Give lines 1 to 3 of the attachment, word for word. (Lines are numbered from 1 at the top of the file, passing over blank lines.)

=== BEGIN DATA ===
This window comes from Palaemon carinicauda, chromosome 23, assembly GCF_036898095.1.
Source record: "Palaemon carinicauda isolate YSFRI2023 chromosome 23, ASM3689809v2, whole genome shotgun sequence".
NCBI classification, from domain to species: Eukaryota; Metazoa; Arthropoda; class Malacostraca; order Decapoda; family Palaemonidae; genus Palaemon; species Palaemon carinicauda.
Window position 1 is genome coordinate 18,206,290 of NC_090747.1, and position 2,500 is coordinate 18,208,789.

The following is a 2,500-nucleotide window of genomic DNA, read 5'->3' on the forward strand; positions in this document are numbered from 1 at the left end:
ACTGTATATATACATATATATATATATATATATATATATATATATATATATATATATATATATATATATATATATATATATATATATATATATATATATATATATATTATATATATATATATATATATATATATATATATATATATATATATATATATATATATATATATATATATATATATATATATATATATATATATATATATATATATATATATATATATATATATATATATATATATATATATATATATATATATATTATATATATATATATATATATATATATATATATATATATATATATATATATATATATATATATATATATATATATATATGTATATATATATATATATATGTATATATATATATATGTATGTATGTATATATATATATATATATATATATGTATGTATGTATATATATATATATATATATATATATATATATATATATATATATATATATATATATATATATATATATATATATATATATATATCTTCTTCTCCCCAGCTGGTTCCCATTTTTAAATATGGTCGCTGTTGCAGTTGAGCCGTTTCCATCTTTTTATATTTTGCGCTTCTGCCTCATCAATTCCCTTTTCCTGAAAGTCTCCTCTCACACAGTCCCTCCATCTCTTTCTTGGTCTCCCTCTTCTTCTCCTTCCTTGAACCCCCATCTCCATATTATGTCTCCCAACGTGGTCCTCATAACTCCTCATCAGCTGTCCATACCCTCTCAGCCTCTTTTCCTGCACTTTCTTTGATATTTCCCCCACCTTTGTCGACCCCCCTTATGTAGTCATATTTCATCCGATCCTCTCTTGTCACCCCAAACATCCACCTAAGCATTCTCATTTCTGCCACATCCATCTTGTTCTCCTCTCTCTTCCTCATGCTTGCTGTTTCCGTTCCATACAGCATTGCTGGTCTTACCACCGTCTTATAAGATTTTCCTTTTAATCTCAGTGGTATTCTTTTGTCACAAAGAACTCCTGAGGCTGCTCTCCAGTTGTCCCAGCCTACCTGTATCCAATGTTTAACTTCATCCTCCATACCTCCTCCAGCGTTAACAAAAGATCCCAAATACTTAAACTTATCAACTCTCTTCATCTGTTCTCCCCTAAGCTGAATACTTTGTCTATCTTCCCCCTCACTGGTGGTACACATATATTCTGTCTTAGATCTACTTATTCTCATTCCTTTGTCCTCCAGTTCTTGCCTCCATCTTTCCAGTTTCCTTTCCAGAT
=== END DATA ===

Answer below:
This window comes from Palaemon carinicauda, chromosome 23, assembly GCF_036898095.1.
Source record: "Palaemon carinicauda isolate YSFRI2023 chromosome 23, ASM3689809v2, whole genome shotgun sequence".
NCBI classification, from domain to species: Eukaryota; Metazoa; Arthropoda; class Malacostraca; order Decapoda; family Palaemonidae; genus Palaemon; species Palaemon carinicauda.